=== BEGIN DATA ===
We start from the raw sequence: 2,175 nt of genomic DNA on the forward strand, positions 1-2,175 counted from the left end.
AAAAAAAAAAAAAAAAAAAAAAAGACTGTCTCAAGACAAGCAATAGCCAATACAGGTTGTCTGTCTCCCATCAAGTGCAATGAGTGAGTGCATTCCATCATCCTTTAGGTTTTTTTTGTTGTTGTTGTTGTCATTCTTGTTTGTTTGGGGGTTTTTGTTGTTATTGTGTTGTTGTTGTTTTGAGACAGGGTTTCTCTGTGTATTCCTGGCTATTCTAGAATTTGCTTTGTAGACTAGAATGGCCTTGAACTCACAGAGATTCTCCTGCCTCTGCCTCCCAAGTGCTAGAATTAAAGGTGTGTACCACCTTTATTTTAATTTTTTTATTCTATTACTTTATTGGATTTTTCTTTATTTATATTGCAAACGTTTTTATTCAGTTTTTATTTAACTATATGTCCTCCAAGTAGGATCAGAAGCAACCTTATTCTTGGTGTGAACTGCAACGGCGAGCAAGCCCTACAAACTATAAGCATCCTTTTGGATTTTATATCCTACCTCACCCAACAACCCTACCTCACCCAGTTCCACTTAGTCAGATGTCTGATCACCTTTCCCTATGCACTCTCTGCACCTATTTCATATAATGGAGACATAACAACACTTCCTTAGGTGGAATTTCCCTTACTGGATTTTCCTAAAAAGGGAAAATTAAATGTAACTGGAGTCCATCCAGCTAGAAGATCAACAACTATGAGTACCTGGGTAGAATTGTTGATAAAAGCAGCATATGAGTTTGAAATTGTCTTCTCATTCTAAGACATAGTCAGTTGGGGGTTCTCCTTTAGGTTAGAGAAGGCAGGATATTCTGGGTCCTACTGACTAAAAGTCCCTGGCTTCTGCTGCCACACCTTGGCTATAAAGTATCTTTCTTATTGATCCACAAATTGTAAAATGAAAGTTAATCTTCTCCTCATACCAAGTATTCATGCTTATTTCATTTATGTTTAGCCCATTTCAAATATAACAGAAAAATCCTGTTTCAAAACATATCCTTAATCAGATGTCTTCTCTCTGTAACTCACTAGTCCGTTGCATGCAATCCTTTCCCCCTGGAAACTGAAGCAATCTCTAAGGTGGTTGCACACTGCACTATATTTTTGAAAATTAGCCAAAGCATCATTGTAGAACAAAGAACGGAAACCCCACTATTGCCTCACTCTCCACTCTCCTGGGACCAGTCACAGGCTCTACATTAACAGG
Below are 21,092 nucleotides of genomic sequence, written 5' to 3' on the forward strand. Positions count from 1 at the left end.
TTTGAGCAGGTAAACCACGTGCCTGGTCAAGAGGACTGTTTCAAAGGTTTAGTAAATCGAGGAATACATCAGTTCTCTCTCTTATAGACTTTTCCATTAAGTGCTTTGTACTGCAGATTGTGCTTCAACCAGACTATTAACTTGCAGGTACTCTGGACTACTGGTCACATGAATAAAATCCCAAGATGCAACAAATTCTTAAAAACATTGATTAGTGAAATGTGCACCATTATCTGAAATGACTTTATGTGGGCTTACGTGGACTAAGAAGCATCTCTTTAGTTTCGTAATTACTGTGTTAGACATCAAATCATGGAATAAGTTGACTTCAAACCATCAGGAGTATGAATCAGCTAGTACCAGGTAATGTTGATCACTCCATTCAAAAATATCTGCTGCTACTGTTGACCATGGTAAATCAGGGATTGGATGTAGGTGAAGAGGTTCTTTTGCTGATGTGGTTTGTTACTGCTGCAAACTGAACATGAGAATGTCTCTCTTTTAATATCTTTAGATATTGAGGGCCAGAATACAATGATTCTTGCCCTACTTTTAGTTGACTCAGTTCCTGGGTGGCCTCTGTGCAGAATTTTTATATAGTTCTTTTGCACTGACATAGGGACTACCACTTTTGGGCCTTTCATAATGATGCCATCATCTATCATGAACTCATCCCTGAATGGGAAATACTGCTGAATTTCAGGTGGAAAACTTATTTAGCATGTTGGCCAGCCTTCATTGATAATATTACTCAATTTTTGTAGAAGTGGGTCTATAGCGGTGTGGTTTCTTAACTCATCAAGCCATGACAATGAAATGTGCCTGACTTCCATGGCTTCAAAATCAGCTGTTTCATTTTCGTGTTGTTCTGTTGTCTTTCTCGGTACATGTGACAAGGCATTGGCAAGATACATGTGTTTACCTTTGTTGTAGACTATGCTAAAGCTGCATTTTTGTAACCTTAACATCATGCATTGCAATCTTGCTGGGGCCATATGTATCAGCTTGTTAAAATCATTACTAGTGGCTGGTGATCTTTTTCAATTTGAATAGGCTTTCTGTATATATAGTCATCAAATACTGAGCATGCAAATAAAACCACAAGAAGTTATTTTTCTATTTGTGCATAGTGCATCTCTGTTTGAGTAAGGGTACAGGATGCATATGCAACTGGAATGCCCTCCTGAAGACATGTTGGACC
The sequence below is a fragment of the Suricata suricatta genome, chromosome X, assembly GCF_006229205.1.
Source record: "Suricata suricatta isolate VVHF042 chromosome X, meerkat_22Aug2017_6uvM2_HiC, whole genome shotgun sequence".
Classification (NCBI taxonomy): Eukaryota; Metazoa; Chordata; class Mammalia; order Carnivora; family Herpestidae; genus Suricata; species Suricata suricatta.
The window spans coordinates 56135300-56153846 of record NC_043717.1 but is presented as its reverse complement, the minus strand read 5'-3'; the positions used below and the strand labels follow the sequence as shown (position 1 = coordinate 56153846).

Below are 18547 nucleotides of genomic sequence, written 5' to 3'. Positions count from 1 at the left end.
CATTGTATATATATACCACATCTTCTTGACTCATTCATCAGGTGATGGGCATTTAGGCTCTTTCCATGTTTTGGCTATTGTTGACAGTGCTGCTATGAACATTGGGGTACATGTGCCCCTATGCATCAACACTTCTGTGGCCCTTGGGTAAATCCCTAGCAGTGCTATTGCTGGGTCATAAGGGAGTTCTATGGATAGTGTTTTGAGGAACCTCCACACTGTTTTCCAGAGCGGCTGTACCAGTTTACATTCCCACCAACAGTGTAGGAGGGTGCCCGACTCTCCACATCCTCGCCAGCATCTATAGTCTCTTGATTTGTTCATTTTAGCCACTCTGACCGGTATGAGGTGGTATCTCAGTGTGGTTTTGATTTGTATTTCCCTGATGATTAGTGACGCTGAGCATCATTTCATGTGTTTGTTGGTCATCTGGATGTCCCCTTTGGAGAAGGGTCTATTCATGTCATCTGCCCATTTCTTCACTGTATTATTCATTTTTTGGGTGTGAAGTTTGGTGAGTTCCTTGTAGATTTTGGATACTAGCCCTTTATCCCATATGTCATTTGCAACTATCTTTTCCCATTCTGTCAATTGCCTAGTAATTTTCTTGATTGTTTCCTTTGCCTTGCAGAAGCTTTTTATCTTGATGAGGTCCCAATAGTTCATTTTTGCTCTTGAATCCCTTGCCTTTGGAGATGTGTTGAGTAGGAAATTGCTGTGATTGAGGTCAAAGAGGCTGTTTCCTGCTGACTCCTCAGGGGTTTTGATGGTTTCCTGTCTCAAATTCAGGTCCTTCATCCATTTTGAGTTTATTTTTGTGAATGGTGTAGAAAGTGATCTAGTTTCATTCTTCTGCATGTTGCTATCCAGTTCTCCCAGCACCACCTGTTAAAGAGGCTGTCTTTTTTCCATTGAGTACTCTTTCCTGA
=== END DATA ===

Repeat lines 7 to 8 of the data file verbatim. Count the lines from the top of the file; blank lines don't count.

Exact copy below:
Classification (NCBI taxonomy): Eukaryota; Metazoa; Chordata; class Mammalia; order Carnivora; family Herpestidae; genus Suricata; species Suricata suricatta.
The window spans coordinates 56135300-56153846 of record NC_043717.1 but is presented as its reverse complement, the minus strand read 5'-3'; the positions used below and the strand labels follow the sequence as shown (position 1 = coordinate 56153846).